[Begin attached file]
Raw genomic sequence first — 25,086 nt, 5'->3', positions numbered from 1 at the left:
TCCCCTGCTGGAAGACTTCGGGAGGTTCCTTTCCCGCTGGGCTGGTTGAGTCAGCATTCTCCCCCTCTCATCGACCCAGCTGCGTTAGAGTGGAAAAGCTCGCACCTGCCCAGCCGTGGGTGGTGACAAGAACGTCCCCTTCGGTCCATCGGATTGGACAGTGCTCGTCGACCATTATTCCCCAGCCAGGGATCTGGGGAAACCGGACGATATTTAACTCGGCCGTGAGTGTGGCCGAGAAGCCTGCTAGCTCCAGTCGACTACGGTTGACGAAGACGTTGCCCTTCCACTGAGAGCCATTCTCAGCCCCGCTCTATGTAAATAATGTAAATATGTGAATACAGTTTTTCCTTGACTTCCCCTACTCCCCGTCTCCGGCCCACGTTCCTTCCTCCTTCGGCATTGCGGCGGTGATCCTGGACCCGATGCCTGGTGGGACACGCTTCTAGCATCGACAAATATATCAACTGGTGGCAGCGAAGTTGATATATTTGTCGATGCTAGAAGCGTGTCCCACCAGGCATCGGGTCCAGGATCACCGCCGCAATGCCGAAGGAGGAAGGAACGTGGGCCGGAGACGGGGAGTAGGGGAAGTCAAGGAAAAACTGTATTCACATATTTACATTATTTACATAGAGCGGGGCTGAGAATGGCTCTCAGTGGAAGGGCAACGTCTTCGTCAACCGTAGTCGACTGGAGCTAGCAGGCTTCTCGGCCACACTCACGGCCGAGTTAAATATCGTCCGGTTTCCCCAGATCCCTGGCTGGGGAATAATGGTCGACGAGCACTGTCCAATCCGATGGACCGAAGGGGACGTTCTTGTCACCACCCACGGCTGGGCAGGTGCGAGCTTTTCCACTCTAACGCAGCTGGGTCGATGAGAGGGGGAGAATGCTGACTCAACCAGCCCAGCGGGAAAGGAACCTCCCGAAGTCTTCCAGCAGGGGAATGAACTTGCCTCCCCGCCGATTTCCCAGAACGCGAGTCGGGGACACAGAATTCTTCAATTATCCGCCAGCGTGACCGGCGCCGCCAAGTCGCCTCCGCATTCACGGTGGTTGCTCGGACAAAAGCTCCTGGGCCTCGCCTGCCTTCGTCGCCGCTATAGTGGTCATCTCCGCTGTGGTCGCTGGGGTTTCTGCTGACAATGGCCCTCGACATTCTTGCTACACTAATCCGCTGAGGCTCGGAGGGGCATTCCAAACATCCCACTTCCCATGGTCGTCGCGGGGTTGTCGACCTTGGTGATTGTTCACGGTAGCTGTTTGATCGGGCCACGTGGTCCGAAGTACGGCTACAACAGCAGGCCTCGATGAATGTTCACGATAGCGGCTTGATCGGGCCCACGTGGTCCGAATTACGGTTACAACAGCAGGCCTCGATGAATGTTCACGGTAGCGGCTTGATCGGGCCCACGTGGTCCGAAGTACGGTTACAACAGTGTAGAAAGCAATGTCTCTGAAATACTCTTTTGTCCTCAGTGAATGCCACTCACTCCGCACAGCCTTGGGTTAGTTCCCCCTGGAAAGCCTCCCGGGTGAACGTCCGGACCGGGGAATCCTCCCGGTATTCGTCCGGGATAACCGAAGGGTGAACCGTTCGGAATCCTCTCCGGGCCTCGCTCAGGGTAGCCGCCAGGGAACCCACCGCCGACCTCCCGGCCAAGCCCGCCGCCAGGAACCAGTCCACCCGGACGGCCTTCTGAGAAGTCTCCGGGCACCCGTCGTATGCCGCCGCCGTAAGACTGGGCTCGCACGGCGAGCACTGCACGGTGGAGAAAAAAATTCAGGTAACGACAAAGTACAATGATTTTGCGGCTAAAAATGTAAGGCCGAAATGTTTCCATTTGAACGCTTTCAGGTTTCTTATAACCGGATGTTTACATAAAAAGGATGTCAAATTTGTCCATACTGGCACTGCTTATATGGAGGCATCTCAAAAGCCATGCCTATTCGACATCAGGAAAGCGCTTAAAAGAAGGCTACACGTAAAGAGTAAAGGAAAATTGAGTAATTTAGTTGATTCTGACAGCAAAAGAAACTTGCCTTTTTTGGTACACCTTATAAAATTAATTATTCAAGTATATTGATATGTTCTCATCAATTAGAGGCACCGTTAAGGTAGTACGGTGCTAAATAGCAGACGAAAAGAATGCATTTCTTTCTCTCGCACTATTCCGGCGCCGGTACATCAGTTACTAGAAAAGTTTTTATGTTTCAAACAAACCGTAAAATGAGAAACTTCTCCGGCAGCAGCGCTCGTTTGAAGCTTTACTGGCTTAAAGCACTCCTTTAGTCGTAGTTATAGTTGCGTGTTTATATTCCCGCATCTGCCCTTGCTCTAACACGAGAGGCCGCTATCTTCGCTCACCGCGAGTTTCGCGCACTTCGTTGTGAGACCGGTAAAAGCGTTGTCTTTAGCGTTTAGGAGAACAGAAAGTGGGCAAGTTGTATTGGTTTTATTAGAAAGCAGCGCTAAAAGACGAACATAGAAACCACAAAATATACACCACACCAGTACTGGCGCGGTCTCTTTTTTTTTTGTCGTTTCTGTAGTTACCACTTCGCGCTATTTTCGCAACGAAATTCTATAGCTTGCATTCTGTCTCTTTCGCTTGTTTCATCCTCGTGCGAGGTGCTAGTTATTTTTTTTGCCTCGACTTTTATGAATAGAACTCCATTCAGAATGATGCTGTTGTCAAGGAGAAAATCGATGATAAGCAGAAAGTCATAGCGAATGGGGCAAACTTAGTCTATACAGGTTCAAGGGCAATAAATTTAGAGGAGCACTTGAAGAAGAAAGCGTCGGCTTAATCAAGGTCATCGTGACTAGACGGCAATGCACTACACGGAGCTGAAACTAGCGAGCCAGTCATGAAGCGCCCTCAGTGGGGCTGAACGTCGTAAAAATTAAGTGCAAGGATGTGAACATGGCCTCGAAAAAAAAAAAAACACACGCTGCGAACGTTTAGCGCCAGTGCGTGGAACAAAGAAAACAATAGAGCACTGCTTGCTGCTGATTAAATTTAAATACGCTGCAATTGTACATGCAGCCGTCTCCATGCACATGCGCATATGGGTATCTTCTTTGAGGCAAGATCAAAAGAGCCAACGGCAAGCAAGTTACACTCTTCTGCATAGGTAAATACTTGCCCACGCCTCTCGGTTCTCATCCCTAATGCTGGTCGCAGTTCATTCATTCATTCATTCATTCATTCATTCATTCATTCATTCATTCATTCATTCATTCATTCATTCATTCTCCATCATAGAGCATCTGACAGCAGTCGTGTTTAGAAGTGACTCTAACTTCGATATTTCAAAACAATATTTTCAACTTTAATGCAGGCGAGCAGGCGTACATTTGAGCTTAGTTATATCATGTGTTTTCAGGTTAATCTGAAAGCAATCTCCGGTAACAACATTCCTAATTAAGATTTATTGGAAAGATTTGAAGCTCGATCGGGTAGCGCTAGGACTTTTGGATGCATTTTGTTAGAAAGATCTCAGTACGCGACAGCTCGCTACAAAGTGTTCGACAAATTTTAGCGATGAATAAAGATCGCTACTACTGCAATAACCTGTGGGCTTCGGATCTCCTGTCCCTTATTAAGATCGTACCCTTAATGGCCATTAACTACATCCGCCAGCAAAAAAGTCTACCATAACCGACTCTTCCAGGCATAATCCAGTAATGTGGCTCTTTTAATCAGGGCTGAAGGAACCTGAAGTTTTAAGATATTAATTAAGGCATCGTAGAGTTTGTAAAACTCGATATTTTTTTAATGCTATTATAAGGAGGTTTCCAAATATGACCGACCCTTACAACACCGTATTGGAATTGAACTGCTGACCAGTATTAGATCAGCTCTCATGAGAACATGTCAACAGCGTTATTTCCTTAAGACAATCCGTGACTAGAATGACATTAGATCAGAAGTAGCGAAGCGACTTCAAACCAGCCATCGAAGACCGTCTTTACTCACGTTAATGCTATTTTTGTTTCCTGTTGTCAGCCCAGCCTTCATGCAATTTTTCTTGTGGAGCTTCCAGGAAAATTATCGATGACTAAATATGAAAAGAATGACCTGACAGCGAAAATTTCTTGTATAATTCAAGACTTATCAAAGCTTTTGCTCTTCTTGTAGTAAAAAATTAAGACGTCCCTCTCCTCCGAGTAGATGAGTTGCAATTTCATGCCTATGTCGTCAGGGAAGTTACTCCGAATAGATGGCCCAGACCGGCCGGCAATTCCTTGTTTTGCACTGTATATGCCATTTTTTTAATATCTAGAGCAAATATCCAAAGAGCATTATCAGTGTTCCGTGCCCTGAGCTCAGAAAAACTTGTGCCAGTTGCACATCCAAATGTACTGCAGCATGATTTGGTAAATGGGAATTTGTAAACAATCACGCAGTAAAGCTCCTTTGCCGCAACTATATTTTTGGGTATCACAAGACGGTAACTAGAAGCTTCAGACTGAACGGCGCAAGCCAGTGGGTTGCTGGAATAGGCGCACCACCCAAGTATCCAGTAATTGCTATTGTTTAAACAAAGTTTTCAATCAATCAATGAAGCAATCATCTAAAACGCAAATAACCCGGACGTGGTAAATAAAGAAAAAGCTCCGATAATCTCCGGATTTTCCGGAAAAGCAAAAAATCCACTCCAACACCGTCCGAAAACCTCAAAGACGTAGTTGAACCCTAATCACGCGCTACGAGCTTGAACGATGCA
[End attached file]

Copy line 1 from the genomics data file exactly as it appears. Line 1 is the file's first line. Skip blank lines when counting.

Raw genomic sequence first — 25,086 nt, 5'->3', positions numbered from 1 at the left: